The first ever global census of the sea has been completed ten years after the project was initiated.
The Census of Marine Life cost over $650 million, but produced an extensive body of knowledge. Over 30 million observations were made over the ten year period, by a staggering 2,700 scientists who hailed from 80 of the world’s nations. Overall 9,000 days were spent at sea during observations and there were 2,600 scientific papers produces throughout the undertaking. Over 120,000 species were documented, all of which is available on a free database.
The project has established a ‘global baseline’ for making assessments of the ocean’s health and its inhabitants for the future, according to current steering committee chair of the project, Australian ecologist Ian Pointer.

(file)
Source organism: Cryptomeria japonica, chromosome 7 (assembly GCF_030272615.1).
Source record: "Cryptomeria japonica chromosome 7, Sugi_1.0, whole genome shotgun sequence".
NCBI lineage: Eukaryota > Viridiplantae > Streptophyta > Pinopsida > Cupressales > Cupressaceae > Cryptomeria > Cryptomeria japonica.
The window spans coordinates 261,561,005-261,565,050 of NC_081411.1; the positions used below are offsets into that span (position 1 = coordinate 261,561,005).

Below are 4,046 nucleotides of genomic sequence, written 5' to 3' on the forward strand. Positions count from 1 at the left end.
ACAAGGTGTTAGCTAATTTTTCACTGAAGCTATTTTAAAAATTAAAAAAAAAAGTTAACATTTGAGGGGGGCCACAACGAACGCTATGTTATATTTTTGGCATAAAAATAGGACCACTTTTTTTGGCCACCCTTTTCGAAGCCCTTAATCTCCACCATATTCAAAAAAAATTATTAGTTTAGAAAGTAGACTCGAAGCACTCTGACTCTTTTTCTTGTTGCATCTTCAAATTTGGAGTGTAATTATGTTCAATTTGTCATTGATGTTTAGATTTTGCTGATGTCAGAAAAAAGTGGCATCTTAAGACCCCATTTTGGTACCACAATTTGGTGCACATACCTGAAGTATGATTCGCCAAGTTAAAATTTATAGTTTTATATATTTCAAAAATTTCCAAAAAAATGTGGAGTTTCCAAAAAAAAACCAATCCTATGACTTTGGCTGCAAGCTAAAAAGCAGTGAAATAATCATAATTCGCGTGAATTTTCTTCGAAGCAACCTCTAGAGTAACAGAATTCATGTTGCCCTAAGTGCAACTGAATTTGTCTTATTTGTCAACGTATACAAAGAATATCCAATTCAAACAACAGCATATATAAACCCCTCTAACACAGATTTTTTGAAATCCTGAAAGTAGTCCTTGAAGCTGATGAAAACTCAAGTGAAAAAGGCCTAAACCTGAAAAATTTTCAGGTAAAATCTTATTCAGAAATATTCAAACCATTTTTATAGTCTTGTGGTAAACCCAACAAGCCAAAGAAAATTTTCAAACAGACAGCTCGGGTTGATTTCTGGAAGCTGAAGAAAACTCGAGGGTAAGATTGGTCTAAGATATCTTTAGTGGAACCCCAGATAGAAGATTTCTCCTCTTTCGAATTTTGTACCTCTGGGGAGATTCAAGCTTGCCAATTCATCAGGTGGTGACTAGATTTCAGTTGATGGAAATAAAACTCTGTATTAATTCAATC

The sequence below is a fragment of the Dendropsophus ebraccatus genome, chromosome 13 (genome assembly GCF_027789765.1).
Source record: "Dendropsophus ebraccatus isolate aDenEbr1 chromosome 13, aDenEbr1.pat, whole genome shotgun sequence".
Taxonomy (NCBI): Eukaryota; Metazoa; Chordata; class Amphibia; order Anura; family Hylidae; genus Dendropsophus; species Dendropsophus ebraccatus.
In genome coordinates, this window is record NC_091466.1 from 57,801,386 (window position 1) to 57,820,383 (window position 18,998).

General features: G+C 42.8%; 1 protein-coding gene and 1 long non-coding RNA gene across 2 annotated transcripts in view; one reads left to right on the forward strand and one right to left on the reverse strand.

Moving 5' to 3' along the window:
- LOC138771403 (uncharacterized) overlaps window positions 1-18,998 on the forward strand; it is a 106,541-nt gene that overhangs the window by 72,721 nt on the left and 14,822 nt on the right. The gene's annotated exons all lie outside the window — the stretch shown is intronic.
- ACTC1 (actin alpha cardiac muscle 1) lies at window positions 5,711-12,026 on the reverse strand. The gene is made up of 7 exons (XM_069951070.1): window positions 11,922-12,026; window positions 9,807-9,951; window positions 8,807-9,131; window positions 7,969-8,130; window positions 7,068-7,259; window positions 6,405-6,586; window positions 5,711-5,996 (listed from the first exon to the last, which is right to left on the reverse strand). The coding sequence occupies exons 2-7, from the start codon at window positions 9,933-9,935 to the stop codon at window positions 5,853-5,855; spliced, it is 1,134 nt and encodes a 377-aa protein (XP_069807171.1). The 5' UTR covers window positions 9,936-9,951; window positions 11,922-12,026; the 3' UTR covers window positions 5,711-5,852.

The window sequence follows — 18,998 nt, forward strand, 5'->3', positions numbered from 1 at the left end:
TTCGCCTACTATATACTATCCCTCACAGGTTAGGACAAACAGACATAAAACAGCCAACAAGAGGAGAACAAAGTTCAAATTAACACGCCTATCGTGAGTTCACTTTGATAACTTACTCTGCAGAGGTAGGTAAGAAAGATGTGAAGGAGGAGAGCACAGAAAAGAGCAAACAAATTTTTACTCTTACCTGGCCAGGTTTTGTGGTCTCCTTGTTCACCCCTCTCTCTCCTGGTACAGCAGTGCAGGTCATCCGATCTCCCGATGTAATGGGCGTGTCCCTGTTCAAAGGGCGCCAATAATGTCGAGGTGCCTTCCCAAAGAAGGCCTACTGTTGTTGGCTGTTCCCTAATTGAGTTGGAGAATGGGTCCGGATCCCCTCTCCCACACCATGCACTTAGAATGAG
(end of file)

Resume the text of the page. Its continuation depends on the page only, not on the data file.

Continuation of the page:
Pointer’s predecessor, Fred Gassle from Rutgers University's Institute for Marine and Coastal Sciences commented:
"To understand the ocean, you really have to deal with the diversity of species, because the greatest diversity on the planet is in the ocean. The majority of that diversity is in the deep parts of the ocean, which have really only begun to be explored by the census."
The census showed that the oceans are far more rich in life and diversity than previously anticipated and that many species are also more interconnected than previously thought.
The study also shows that impacts from human activity are taking their toll on ocean life. In cases where changes have occurred to marine populations, recovery takes a long time, according to Pointer.